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tried to share the information wed at the time. now we're sitting here with a benefit of hindsight. you have seen that the government has and the department of homeland security affirmed that what we saw during that period that the russian government was interested in at least taking exploratory activity to see what was going on and cause duress. that judgment was made in january of this year and made public of january this year and you know, when asked has that judgment changed where do we think the threat to u.s. election systems comes from, i would say that we've seen no evidence that the russian government has changed its intent or capability to cause duress to our election system. that may not be the only concern we have in the future, you know,s the way the security things tend to happen it could
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be one -- coming from somewhere else and then see another nation or state or actor take activities to do similar things. that in my mind makes this is national security issue. there is a threat out there in speaking with experts that we have done over the last couple of years. there are vulnerables in our system. perhaps few we are that are assumed and opportunities to close the vulnerabilities, there are threat that we need to address. with that in mind, in january of this year, secretary johnson as he was leaving the department of homeland security declared critical infrastructure, that separation was a recognition that our elections are an asset and essential systems function that enable our democracy to work. it's something that we need to
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as a country collectively take seriously to protect that there's a national security challenge to our election. recognizing that by designating the creation of an election infrastructure sub sector, we put renewed attention and more attention on taking steps to secure that election infrastructure in support of very clearly in support of the state and local officials who have the responsibility for administrating those elections. so with that charge over the last i would say over the last nine to ten months the dhs, in partnership with others has been deliberate in taking activities to strengthen, to put our resources and capabilities and information the federal government's information and make those available and put
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them in support of enhancing state and local government officials as they execute elections and working with them n. particular we have taken steps in three errors. building partnerships, sharing information, and then building and making available tools to support state and local election officials. solet me talk about those three areas separately. in the realm of partnership, there's a truism in i think, disaster response disaster management that the time -- you do not want to be exchanging business cards in the middle of a hurricane. you should know each other and work with each other so that when something happens or a disstary hits relationships have been built. unfortunately, in 2016, there was a little bit of having to build relationships at the same time that we were in the middle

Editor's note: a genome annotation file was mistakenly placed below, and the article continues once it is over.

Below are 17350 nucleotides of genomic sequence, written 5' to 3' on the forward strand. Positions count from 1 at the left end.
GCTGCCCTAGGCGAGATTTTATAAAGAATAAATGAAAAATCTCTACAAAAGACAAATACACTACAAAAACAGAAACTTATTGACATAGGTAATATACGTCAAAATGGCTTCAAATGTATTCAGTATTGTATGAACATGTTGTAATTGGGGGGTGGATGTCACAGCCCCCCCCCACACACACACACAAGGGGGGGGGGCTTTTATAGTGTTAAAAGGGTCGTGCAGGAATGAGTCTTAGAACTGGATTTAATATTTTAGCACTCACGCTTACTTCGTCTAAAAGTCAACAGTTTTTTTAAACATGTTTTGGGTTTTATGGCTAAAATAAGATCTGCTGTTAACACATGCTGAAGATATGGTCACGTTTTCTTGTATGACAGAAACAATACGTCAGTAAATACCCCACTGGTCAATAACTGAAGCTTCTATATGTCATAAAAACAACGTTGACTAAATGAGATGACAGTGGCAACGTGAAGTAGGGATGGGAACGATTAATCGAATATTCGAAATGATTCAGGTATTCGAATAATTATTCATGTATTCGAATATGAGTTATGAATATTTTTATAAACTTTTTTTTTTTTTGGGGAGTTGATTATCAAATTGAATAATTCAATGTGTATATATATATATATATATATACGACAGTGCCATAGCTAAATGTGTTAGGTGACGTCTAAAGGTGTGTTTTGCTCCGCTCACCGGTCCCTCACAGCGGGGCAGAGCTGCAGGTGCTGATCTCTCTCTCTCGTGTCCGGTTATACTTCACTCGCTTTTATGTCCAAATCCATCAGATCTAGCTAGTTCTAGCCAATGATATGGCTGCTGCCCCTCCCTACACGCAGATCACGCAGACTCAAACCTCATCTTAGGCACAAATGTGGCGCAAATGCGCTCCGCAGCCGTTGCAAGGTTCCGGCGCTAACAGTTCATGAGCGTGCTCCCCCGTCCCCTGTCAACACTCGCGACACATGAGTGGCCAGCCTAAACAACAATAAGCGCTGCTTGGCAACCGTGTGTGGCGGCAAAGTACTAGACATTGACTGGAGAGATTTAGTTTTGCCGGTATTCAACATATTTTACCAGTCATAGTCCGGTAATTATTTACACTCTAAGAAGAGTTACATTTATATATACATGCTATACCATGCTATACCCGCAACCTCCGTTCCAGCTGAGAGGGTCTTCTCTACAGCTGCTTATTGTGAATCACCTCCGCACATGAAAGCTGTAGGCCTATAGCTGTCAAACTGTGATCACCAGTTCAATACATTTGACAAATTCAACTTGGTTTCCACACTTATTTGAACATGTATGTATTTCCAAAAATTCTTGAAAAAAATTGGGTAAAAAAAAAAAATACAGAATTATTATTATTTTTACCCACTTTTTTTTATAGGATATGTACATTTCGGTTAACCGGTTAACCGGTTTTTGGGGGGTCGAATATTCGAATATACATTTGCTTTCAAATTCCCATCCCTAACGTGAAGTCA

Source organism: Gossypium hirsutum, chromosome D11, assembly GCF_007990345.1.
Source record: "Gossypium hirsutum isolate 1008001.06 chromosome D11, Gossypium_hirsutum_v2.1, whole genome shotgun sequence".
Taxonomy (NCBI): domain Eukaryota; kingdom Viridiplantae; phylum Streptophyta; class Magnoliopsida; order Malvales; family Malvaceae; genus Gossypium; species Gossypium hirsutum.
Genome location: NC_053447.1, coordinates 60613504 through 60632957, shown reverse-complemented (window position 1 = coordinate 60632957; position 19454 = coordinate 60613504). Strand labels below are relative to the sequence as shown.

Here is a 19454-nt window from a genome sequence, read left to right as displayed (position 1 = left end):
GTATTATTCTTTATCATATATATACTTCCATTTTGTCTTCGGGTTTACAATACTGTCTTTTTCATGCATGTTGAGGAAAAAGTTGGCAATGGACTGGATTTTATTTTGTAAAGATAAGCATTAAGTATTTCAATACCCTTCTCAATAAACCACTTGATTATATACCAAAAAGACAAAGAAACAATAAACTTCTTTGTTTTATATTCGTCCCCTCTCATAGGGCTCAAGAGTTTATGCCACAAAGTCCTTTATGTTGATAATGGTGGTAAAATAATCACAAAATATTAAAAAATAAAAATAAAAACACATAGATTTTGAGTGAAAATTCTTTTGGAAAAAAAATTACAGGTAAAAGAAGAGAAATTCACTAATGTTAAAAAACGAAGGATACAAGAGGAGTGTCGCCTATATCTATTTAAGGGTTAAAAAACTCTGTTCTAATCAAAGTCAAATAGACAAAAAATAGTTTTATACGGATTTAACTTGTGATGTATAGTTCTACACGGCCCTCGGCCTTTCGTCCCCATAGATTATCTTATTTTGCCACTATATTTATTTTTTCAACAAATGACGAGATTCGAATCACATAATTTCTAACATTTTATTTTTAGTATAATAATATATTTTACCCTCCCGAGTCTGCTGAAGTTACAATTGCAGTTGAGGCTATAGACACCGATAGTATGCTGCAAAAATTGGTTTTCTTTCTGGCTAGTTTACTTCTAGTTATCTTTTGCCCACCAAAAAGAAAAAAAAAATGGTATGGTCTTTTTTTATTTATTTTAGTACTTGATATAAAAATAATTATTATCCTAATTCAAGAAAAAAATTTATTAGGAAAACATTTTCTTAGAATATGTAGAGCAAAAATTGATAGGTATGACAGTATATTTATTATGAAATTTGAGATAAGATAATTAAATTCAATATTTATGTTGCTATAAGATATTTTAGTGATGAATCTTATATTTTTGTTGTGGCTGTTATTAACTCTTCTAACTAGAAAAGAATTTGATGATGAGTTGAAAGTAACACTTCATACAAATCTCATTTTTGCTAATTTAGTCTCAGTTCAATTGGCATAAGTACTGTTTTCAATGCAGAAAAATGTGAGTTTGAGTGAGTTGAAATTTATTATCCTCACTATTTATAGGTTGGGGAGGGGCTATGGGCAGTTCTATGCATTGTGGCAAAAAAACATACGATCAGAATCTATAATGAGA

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of a certainly, a bit of a hurricane as it pertains to russian activity with u.s. elections. and what we have done and able to do over the last year is we changed that. we exchanged the business cards and built the relationships and the department of homeland security is in a better position to work with the inner agency partners and the election community to respond to any threats lingering threats or any threats that emerge going forward. we've done that through pretty structured means within dhs. our secretary who matt mentioned stood up at the election task force. she leads the election task force that's our belly but ton within dhs. working closely with the fbi to promote a front within that. we gone through process of working with particularly the national association of secretary of state,